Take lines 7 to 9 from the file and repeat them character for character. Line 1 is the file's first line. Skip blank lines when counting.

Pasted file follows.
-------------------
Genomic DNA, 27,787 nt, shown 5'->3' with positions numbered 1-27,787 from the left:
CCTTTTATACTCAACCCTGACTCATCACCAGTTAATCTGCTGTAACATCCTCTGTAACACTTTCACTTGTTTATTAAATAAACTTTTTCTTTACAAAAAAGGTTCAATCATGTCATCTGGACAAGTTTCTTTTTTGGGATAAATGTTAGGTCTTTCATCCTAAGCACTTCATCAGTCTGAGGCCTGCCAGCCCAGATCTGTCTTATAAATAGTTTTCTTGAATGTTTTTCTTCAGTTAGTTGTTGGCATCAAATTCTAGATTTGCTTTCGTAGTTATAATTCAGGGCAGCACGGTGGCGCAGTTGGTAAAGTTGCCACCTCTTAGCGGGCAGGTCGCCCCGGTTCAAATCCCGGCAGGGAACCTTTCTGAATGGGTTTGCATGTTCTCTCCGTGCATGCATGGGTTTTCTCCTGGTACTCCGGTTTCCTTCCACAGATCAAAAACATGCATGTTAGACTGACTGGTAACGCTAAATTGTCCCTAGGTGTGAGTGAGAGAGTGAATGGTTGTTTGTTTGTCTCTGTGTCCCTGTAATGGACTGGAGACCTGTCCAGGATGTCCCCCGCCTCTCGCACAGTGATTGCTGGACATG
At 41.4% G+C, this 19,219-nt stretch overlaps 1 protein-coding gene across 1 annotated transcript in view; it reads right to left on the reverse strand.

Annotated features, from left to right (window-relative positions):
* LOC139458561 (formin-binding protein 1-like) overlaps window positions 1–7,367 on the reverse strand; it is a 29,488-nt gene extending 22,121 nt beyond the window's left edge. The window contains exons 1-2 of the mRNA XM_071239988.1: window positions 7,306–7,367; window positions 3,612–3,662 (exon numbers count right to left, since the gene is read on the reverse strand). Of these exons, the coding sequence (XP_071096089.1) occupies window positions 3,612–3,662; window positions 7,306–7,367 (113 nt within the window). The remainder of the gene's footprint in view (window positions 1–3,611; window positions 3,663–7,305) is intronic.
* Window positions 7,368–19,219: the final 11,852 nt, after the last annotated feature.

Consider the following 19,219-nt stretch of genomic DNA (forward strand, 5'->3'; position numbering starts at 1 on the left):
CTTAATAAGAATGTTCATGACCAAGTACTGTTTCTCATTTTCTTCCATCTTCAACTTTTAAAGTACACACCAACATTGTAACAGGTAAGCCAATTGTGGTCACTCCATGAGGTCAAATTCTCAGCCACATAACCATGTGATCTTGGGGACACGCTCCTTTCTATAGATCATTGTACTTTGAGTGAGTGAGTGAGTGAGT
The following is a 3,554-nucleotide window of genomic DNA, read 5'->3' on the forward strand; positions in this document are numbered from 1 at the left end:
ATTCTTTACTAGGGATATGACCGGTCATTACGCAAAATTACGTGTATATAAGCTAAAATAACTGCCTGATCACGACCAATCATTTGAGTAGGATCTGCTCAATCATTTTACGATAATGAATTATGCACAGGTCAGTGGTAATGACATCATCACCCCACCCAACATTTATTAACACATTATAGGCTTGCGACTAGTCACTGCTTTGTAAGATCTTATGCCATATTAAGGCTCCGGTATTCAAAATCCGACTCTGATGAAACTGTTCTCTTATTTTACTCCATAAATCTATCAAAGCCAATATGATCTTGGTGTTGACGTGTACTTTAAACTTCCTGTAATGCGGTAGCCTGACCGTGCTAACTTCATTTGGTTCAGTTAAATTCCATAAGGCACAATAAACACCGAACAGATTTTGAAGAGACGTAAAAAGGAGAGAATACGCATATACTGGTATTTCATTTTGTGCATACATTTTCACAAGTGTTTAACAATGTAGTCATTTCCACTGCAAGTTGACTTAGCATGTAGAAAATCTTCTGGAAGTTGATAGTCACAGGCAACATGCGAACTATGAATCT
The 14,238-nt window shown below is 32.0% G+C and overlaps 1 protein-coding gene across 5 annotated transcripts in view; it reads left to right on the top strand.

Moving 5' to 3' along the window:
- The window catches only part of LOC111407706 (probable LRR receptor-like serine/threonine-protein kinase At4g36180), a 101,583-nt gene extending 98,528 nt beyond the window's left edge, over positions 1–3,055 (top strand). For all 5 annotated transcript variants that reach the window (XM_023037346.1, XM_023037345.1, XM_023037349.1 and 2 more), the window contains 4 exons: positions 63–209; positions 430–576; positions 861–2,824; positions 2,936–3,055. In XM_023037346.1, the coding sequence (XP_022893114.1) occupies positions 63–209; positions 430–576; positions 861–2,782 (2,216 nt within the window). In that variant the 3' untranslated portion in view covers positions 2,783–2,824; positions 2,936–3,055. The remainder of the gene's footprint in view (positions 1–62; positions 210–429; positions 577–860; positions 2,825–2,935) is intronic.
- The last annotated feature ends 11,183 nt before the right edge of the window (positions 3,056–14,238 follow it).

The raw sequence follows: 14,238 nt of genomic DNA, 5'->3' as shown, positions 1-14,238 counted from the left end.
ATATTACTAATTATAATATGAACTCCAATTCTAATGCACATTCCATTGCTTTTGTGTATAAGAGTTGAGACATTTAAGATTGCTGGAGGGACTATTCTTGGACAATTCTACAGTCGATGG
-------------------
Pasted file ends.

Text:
Consider the following 19,219-nt stretch of genomic DNA (forward strand, 5'->3'; position numbering starts at 1 on the left):
CTTAATAAGAATGTTCATGACCAAGTACTGTTTCTCATTTTCTTCCATCTTCAACTTTTAAAGTACACACCAACATTGTAACAGGTAAGCCAATTGTGGTCACTCCATGAGGTCAAATTCTCAGCCACATAACCATGTGATCTTGGGGACACGCTCCTTTCTATAGATCATTGTACTTTGAGTGAGTGAGTGAGTGAGT
The following is a 3,554-nucleotide window of genomic DNA, read 5'->3' on the forward strand; positions in this document are numbered from 1 at the left end: